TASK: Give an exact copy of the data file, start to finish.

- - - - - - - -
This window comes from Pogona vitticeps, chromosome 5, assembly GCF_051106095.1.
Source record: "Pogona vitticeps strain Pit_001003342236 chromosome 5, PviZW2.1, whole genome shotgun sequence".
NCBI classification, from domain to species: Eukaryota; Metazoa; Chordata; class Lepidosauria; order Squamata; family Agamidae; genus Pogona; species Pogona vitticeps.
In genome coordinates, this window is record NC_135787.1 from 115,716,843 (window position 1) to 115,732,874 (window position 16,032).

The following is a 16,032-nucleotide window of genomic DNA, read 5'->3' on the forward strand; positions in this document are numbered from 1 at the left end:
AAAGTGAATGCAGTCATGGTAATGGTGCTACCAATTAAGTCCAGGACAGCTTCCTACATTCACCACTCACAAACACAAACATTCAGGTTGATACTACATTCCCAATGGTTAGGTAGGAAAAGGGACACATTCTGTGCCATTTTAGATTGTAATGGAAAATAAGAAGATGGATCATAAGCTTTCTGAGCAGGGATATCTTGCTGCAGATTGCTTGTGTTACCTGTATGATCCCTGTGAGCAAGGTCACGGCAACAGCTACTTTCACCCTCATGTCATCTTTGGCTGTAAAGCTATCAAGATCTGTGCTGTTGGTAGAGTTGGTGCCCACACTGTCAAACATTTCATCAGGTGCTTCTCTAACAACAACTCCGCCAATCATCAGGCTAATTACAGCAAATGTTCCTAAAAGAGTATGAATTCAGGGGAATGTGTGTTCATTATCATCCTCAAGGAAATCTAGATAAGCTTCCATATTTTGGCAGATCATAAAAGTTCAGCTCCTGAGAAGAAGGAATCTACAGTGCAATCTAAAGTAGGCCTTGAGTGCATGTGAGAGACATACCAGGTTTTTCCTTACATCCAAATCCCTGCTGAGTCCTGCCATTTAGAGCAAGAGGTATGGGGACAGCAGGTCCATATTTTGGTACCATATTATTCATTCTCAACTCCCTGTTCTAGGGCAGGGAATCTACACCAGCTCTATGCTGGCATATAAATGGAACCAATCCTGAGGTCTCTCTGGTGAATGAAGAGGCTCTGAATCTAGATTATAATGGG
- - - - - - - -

This window comes from Pogona vitticeps, chromosome 5, assembly GCF_051106095.1.
Source record: "Pogona vitticeps strain Pit_001003342236 chromosome 5, PviZW2.1, whole genome shotgun sequence".
NCBI classification, from domain to species: Eukaryota; Metazoa; Chordata; class Lepidosauria; order Squamata; family Agamidae; genus Pogona; species Pogona vitticeps.
In genome coordinates, this window is record NC_135787.1 from 115,716,843 (window position 1) to 115,732,874 (window position 16,032).

The following is a 16,032-nucleotide window of genomic DNA, read 5'->3' on the forward strand; positions in this document are numbered from 1 at the left end:
AAAGTGAATGCAGTCATGGTAATGGTGCTACCAATTAAGTCCAGGACAGCTTCCTACATTCACCACTCACAAACACAAACATTCAGGTTGATACTACATTCCCAATGGTTAGGTAGGAAAAGGGACACATTCTGTGCCATTTTAGATTGTAATGGAAAATAAGAAGATGGATCATAAGCTTTCTGAGCAGGGATATCTTGCTGCAGATTGCTTGTGTTACCTGTATGATCCCTGTGAGCAAGGTCACGGCAACAGCTACTTTCACCCTCATGTCATCTTTGGCTGTAAAGCTATCAAGATCTGTGCTGTTGGTAGAGTTGGTGCCCACACTGTCAAACATTTCATCAGGTGCTTCTCTAACAACAACTCCGCCAATCATCAGGCTAATTACAGCAAATGTTCCTAAAAGAGTATGAATTCAGGGGAATGTGTGTTCATTATCATCCTCAAGGAAATCTAGATAAGCTTCCATATTTTGGCAGATCATAAAAGTTCAGCTCCTGAGAAGAAGGAATCTACAGTGCAATCTAAAGTAGGCCTTGAGTGCATGTGAGAGACATACCAGGTTTTTCCTTACATCCAAATCCCTGCTGAGTCCTGCCATTTAGAGCAAGAGGTATGGGGACAGCAGGTCCATATTTTGGTACCATATTATTCATTCTCAACTCCCTGTTCTAGGGCAGGGAATCTACACCAGCTCTATGCTGGCATATAAATGGAACCAATCCTGAGGTCTCTCTGGTGAATGAAGAGGCTCTGAATCTAGATTATAATGGG